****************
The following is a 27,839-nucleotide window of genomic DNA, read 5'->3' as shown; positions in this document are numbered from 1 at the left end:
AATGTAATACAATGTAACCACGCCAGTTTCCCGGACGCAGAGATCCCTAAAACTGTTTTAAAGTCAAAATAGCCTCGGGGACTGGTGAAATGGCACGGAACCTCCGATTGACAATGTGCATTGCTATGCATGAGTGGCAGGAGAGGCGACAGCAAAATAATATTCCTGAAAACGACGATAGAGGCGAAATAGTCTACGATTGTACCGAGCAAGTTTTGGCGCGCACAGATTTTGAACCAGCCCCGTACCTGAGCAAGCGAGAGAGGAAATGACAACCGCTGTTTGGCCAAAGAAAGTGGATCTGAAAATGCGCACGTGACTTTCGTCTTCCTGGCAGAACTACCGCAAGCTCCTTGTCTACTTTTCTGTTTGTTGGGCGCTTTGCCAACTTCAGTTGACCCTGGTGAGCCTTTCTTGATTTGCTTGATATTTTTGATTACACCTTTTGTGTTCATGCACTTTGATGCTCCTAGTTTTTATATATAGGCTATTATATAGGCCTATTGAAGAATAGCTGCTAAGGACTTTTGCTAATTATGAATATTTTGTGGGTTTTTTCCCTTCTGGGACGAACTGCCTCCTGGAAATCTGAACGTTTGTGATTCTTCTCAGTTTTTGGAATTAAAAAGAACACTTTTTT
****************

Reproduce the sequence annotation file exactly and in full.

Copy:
The following is a 27,839-nucleotide window of genomic DNA, read 5'->3' as shown; positions in this document are numbered from 1 at the left end:
AATGTAATACAATGTAACCACGCCAGTTTCCCGGACGCAGAGATCCCTAAAACTGTTTTAAAGTCAAAATAGCCTCGGGGACTGGTGAAATGGCACGGAACCTCCGATTGACAATGTGCATTGCTATGCATGAGTGGCAGGAGAGGCGACAGCAAAATAATATTCCTGAAAACGACGATAGAGGCGAAATAGTCTACGATTGTACCGAGCAAGTTTTGGCGCGCACAGATTTTGAACCAGCCCCGTACCTGAGCAAGCGAGAGAGGAAATGACAACCGCTGTTTGGCCAAAGAAAGTGGATCTGAAAATGCGCACGTGACTTTCGTCTTCCTGGCAGAACTACCGCAAGCTCCTTGTCTACTTTTCTGTTTGTTGGGCGCTTTGCCAACTTCAGTTGACCCTGGTGAGCCTTTCTTGATTTGCTTGATATTTTTGATTACACCTTTTGTGTTCATGCACTTTGATGCTCCTAGTTTTTATATATAGGCTATTATATAGGCCTATTGAAGAATAGCTGCTAAGGACTTTTGCTAATTATGAATATTTTGTGGGTTTTTTCCCTTCTGGGACGAACTGCCTCCTGGAAATCTGAACGTTTGTGATTCTTCTCAGTTTTTGGAATTAAAAAGAACACTTTTTT